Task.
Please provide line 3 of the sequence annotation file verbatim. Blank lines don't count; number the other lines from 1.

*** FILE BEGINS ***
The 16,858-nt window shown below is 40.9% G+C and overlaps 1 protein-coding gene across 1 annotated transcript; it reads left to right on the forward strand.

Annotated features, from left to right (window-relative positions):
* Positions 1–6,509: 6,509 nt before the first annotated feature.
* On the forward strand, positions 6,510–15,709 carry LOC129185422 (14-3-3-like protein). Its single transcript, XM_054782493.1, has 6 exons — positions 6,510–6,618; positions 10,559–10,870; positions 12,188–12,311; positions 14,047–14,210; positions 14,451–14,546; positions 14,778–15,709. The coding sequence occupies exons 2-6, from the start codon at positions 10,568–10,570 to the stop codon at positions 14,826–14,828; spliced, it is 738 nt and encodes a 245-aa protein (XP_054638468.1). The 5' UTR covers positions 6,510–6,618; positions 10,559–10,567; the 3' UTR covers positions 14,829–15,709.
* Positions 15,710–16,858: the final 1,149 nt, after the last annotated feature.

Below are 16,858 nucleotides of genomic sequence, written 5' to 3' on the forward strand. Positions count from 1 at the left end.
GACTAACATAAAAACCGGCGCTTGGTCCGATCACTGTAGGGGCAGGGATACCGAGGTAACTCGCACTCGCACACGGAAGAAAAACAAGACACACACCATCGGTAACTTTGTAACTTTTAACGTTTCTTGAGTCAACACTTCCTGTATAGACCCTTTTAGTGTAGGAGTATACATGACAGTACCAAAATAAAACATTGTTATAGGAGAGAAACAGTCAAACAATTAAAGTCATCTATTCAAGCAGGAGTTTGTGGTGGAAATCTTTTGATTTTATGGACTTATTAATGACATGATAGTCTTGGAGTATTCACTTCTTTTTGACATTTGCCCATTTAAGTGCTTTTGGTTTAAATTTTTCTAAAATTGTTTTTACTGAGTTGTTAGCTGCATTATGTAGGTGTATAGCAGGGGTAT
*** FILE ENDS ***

* Positions 1–6,509: 6,509 nt before the first annotated feature.